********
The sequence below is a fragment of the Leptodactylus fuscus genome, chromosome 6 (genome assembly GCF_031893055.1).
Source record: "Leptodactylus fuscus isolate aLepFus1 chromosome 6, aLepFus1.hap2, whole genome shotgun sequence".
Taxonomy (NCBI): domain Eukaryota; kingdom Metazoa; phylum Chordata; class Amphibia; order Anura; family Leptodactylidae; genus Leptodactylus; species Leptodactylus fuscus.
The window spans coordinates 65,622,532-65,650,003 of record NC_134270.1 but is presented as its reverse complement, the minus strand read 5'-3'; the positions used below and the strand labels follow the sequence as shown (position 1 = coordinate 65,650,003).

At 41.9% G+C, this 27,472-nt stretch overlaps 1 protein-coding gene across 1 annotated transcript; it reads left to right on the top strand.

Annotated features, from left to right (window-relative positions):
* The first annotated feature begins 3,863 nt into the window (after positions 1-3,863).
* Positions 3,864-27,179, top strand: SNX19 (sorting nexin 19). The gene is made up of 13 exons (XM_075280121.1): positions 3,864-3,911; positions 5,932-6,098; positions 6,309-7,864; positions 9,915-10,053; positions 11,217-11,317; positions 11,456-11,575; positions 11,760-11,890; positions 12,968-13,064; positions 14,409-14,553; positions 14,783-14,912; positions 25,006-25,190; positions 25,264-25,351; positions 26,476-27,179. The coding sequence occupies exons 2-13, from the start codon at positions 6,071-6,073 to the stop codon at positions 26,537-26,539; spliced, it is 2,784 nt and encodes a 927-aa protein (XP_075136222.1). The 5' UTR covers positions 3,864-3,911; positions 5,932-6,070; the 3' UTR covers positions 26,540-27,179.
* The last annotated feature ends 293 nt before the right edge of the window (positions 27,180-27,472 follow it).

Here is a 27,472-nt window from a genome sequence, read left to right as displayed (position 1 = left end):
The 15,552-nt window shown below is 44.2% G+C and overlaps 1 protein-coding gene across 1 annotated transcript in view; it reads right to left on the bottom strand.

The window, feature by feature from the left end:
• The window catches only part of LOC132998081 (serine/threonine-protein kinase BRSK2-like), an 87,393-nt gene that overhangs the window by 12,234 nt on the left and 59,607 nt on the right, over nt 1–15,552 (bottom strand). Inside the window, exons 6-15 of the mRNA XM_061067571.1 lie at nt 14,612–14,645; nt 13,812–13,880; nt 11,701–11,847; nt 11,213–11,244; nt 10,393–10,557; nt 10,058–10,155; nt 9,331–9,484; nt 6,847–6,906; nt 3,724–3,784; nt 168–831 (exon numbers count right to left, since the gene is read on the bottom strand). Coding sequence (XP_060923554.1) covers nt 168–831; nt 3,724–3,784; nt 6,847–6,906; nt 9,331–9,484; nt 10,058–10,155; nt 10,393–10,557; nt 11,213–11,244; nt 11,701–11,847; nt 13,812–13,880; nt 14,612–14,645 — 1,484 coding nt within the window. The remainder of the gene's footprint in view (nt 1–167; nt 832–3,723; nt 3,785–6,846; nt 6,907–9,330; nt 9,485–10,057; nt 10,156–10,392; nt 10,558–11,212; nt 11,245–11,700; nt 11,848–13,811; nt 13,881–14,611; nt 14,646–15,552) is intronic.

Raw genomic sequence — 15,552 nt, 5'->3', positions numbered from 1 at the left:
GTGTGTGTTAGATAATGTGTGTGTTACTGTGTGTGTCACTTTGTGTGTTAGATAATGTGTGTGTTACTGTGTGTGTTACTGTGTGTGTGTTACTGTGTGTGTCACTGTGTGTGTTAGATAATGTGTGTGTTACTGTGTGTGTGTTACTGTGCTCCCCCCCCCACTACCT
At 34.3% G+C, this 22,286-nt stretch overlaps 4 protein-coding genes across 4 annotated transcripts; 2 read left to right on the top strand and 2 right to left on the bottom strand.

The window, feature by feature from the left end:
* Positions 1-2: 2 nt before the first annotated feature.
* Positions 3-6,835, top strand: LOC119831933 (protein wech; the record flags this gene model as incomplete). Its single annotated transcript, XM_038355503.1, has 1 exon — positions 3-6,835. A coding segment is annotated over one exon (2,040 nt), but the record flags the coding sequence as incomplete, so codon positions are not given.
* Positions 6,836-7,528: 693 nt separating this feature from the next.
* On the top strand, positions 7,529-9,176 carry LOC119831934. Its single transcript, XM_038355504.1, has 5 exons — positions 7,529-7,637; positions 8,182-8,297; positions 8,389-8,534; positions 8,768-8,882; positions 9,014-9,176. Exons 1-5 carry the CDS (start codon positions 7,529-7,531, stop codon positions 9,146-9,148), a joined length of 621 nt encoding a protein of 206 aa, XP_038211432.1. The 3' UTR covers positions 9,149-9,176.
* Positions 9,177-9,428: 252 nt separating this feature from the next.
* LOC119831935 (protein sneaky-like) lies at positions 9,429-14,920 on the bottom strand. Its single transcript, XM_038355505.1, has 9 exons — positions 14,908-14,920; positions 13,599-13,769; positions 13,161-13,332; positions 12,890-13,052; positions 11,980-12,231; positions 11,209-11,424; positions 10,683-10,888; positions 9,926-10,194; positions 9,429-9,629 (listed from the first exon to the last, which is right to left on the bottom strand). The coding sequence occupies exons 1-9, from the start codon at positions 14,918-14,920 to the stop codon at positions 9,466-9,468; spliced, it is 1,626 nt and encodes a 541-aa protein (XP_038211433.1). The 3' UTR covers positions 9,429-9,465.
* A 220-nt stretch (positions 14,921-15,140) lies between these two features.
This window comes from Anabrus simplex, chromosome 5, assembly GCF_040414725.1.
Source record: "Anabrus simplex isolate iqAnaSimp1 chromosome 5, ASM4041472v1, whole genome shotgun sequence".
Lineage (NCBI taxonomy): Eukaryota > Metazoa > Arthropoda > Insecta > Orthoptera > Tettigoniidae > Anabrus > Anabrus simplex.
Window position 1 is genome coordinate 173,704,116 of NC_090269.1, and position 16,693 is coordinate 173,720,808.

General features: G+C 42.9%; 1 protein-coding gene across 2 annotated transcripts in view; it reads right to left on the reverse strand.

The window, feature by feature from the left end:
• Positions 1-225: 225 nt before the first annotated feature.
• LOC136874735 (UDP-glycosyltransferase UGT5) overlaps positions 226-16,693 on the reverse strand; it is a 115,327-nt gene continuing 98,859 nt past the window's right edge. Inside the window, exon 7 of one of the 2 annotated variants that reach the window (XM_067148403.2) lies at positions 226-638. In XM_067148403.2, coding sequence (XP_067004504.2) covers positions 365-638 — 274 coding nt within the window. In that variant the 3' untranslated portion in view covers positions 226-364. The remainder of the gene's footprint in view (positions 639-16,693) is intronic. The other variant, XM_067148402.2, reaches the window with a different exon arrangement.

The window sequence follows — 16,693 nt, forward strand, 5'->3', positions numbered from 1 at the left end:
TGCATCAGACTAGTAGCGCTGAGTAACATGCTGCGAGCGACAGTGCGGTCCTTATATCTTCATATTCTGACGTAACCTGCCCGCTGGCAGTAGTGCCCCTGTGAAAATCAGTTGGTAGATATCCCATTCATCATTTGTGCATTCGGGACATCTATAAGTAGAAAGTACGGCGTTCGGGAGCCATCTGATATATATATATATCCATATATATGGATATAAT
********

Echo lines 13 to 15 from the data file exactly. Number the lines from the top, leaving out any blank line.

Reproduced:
• The window catches only part of LOC132998081 (serine/threonine-protein kinase BRSK2-like), an 87,393-nt gene that overhangs the window by 12,234 nt on the left and 59,607 nt on the right, over nt 1–15,552 (bottom strand). Inside the window, exons 6-15 of the mRNA XM_061067571.1 lie at nt 14,612–14,645; nt 13,812–13,880; nt 11,701–11,847; nt 11,213–11,244; nt 10,393–10,557; nt 10,058–10,155; nt 9,331–9,484; nt 6,847–6,906; nt 3,724–3,784; nt 168–831 (exon numbers count right to left, since the gene is read on the bottom strand). Coding sequence (XP_060923554.1) covers nt 168–831; nt 3,724–3,784; nt 6,847–6,906; nt 9,331–9,484; nt 10,058–10,155; nt 10,393–10,557; nt 11,213–11,244; nt 11,701–11,847; nt 13,812–13,880; nt 14,612–14,645 — 1,484 coding nt within the window. The remainder of the gene's footprint in view (nt 1–167; nt 832–3,723; nt 3,785–6,846; nt 6,907–9,330; nt 9,485–10,057; nt 10,156–10,392; nt 10,558–11,212; nt 11,245–11,700; nt 11,848–13,811; nt 13,881–14,611; nt 14,646–15,552) is intronic.

Raw genomic sequence — 15,552 nt, 5'->3', positions numbered from 1 at the left:
GTGTGTGTTAGATAATGTGTGTGTTACTGTGTGTGTCACTTTGTGTGTTAGATAATGTGTGTGTTACTGTGTGTGTTACTGTGTGTGTGTTACTGTGTGTGTCACTGTGTGTGTTAGATAATGTGTGTGTTACTGTGTGTGTGTTACTGTGCTCCCCCCCCCACTACCT